With a digital signature you might claim ownership of a piece of data, but usually not to your own advantage. A digital signature works like this:
- The key owner generates a public/private key pair (two mathematical objects sharing a common structure).
- The public key is made public (hence the name) while the private key is kept private (the structure is such that revealing the public key does not allow recovery of the private key).
- A signature is computed over a given piece of data using the signature generation algorithm, which relies on the private key.
- A signature value can be verified over the piece of data, using the signature verification algorithm and the public key.
The signature somehow proves that the owner of the private key was involved in the process since knowledge of the private key is needed to produce a signature value that the verification algorithm will accept. The signature value is mathematically tied to the data that was signed, and thus cannot be transported to another piece of data. Certificates (hence PKI) are a method to bind identities (e.g. your name and physical being) to public keys, so that other people may learn (with some strong guarantee of reliability) what your public key actually is. Certificates themselves rely internally on signatures.
Now this does not really solve your problem. As I wrote, signatures can be used to claim ownership; by signing a piece of data, you demonstrate that you were involved, but nothing prevents you from signing a file which was "produced" (in some way) by somebody else.
The normal way of using signatures is to endorse: by signing something, you accept to be bound (in some way, possibly legally) to the contents of what you signed. That's not what you seek here.
A better candidate is time stamps. Authorship really is defined relatively to time: you are the author of some work because you are the first one to have come about it. So you want a proof of anteriority.
A Time Stamp Authority is some service who signs (with a digital signature) a structure containing the current date and time (as known to the TSA) and a piece of data (actually a hash thereof, but that's a technicality). The TSA, by that signature, guarantees that the piece of data existed at the specified date. So what you want to do is to submit to a TSA a structure which contains your artistic work (the "flyer") and your name; and the TSA will issue a time stamp which proves that, at some date T, the flyer was in your possession.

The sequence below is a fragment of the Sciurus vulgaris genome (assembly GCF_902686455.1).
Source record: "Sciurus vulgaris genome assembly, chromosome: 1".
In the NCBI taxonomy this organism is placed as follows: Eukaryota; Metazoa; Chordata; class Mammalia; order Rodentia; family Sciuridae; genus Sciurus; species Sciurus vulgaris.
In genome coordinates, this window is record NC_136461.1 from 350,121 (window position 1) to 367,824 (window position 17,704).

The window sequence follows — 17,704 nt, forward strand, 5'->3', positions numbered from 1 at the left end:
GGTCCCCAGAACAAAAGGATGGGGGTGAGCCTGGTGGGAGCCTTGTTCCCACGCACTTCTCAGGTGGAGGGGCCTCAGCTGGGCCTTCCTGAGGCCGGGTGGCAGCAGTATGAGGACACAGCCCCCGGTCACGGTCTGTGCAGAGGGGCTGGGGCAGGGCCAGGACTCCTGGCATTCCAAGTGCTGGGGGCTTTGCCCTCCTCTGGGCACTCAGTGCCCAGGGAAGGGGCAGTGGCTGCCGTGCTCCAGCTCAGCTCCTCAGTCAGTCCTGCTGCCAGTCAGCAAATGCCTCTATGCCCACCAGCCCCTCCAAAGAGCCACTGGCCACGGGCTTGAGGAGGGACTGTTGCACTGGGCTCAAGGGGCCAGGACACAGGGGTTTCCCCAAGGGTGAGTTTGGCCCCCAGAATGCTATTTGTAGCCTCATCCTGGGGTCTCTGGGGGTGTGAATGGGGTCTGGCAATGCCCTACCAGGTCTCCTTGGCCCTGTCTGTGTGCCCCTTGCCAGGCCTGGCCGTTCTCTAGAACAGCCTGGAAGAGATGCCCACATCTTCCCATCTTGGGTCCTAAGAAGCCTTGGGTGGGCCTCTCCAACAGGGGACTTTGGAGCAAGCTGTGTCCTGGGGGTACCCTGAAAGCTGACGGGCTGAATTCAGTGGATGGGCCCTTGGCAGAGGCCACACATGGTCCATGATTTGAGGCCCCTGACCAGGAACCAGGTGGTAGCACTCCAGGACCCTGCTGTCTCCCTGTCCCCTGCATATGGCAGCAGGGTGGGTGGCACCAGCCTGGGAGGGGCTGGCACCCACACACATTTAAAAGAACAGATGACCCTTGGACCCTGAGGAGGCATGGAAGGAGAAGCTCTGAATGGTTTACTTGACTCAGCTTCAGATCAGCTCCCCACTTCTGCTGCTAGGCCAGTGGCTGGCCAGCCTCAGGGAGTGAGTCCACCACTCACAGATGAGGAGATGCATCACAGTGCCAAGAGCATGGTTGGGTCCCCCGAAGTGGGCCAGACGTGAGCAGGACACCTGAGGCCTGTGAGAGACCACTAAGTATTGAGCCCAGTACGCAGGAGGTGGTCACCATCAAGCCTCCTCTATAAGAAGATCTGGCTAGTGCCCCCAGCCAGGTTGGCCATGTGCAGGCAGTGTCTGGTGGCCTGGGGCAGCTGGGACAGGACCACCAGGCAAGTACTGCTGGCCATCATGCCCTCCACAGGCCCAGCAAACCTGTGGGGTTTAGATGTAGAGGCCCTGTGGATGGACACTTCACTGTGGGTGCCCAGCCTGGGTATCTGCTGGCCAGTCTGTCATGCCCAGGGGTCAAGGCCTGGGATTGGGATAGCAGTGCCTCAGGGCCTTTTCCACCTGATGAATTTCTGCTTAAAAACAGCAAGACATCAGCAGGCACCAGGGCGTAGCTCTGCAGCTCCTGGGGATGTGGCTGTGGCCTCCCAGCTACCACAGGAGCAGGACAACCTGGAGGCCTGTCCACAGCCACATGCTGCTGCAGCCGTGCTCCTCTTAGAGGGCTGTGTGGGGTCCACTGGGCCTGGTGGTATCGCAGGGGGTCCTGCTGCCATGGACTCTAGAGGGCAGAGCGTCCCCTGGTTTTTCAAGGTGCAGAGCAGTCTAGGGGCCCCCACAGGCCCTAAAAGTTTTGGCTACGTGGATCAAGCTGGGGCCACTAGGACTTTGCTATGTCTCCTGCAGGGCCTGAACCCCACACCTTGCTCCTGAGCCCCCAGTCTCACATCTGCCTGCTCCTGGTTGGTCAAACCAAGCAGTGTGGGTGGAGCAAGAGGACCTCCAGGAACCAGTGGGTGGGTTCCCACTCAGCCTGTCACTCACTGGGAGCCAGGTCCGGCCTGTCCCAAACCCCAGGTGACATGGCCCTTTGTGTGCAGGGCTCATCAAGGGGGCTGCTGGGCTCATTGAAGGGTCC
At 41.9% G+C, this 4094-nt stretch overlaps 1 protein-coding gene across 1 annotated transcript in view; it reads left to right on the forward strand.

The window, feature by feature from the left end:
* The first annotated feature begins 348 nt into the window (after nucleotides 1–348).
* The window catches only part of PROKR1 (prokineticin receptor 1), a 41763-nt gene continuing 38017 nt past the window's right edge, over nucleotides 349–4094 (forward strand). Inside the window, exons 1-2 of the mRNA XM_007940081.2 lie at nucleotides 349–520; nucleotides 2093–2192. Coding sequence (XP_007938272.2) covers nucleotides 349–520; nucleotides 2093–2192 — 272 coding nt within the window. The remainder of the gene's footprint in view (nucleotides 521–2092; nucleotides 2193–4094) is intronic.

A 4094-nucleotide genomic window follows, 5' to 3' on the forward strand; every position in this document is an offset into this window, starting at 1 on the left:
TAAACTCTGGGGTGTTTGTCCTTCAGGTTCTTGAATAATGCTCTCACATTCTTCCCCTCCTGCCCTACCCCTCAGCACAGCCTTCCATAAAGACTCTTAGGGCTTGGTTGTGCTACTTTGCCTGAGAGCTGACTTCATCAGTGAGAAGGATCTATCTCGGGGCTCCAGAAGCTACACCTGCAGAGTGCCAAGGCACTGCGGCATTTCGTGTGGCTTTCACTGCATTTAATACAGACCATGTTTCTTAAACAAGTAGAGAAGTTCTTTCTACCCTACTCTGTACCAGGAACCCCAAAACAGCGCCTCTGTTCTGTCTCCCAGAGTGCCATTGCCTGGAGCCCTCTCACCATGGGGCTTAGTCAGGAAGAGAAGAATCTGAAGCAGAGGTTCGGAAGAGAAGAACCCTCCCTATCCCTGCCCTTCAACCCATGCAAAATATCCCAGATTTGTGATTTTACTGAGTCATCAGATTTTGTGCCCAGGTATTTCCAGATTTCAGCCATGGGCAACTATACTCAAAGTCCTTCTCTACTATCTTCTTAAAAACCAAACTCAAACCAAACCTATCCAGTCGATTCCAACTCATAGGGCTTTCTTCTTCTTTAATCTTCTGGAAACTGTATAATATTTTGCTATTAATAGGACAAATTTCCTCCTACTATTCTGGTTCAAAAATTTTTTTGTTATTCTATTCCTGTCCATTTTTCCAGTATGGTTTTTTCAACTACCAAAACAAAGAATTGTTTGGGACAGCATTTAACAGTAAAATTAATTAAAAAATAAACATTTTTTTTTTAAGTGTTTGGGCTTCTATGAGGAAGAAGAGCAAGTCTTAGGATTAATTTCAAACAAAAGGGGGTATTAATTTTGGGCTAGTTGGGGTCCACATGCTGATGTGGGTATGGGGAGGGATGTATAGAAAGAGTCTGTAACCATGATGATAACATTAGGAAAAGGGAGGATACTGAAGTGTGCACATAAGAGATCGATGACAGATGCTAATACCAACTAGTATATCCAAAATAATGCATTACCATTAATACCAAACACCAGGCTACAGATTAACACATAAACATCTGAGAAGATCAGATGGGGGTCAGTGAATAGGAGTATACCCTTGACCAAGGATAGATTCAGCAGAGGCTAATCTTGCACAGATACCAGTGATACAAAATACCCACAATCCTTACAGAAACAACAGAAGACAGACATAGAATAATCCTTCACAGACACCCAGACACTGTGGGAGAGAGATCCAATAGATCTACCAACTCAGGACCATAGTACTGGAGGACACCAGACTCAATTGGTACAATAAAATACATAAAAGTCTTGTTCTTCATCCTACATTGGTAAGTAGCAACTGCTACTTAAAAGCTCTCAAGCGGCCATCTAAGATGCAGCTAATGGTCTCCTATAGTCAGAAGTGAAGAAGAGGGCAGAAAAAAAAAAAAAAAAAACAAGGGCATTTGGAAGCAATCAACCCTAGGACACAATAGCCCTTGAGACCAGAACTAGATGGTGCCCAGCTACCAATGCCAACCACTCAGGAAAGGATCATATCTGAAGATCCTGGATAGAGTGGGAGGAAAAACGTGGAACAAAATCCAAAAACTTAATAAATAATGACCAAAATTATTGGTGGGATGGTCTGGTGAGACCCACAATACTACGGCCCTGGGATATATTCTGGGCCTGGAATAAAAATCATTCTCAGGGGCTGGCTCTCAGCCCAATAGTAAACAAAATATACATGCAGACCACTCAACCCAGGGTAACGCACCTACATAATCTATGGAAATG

If you do that before publishing the flyer, then other people will not be able to obtain a time stamp for the same data, with their name, and a date prior to T. If the earliest proof of possession of the flyer bears your name, then you will be reputed the "original owner", i.e. the author.
In practice, what you do is the following:
- Take the artistic work as a file F.
- Create a text file called
README.txt with your name in it.
- Put both F and
README.txt in a Zip archive.
- Obtain a time stamp from a TSA.
- Keep the time stamp and the Zip archive somewhere. In case of dispute, show them to the judge.
Whether such a scheme would hold in court is another matter. Legal matters are their own world. My technical feeling is that a time stamp done that way is a rather strong proof element, but whether it will be sufficient depends on jurisdiction, local laws, and, crucially, how well the used TSA does its job.
There is a non-computer equivalent to the time stamp; it is called a Soleau envelope. If you take your flyer in printed form, and put that in the Soleau envelope along with a sheet of paper stating your name, then that would be a good start for ulterior authorship claims.